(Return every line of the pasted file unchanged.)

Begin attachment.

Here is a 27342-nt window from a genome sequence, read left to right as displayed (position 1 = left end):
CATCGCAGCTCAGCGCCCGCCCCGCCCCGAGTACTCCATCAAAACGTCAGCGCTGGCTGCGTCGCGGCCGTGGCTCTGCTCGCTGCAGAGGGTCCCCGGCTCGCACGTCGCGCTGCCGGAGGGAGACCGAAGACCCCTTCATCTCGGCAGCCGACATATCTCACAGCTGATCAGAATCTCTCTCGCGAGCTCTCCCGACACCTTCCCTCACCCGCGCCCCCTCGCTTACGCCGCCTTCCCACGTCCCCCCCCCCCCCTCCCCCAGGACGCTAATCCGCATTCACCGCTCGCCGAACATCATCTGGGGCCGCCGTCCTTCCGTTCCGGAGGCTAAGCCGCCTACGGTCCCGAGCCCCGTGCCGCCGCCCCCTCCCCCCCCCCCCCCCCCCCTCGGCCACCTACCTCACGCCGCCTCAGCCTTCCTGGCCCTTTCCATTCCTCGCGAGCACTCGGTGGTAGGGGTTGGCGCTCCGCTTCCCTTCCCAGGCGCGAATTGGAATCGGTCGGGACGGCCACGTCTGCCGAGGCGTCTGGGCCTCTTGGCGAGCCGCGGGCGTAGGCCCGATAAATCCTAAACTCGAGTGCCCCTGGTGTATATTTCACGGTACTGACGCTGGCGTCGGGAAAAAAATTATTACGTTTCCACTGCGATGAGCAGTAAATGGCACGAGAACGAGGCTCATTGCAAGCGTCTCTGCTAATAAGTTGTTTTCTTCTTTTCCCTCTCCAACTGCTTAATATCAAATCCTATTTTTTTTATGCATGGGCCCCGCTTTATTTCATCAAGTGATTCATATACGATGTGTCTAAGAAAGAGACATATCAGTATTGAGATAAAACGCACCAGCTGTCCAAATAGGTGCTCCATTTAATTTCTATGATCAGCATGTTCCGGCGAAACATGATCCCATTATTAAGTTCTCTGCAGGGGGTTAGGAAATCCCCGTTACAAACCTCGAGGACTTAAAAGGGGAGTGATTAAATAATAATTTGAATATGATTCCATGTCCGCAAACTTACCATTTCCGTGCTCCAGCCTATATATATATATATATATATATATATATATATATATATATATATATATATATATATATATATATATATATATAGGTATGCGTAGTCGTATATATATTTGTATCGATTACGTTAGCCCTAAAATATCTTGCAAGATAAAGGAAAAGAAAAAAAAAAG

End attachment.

Here is a 27342-nt window from a genome sequence, read left to right as displayed (position 1 = left end):
CATCGCAGCTCAGCGCCCGCCCCGCCCCGAGTACTCCATCAAAACGTCAGCGCTGGCTGCGTCGCGGCCGTGGCTCTGCTCGCTGCAGAGGGTCCCCGGCTCGCACGTCGCGCTGCCGGAGGGAGACCGAAGACCCCTTCATCTCGGCAGCCGACATATCTCACAGCTGATCAGAATCTCTCTCGCGAGCTCTCCCGACACCTTCCCTCACCCGCGCCCCCTCGCTTACGCCGCCTTCCCACGTCCCCCCCCCCCCCTCCCCCAGGACGCTAATCCGCATTCACCGCTCGCCGAACATCATCTGGGGCCGCCGTCCTTCCGTTCCGGAGGCTAAGCCGCCTACGGTCCCGAGCCCCGTGCCGCCGCCCCCTCCCCCCCCCCCCCCCCCCCTCGGCCACCTACCTCACGCCGCCTCAGCCTTCCTGGCCCTTTCCATTCCTCGCGAGCACTCGGTGGTAGGGGTTGGCGCTCCGCTTCCCTTCCCAGGCGCGAATTGGAATCGGTCGGGACGGCCACGTCTGCCGAGGCGTCTGGGCCTCTTGGCGAGCCGCGGGCGTAGGCCCGATAAATCCTAAACTCGAGTGCCCCTGGTGTATATTTCACGGTACTGACGCTGGCGTCGGGAAAAAAATTATTACGTTTCCACTGCGATGAGCAGTAAATGGCACGAGAACGAGGCTCATTGCAAGCGTCTCTGCTAATAAGTTGTTTTCTTCTTTTCCCTCTCCAACTGCTTAATATCAAATCCTATTTTTTTTATGCATGGGCCCCGCTTTATTTCATCAAGTGATTCATATACGATGTGTCTAAGAAAGAGACATATCAGTATTGAGATAAAACGCACCAGCTGTCCAAATAGGTGCTCCATTTAATTTCTATGATCAGCATGTTCCGGCGAAACATGATCCCATTATTAAGTTCTCTGCAGGGGGTTAGGAAATCCCCGTTACAAACCTCGAGGACTTAAAAGGGGAGTGATTAAATAATAATTTGAATATGATTCCATGTCCGCAAACTTACCATTTCCGTGCTCCAGCCTATATATATATATATATATATATATATATATATATATATATATATATATATATATATATATATATATATATATAGGTATGCGTAGTCGTATATATATTTGTATCGATTACGTTAGCCCTAAAATATCTTGCAAGATAAAGGAAAAGAAAAAAAAAAG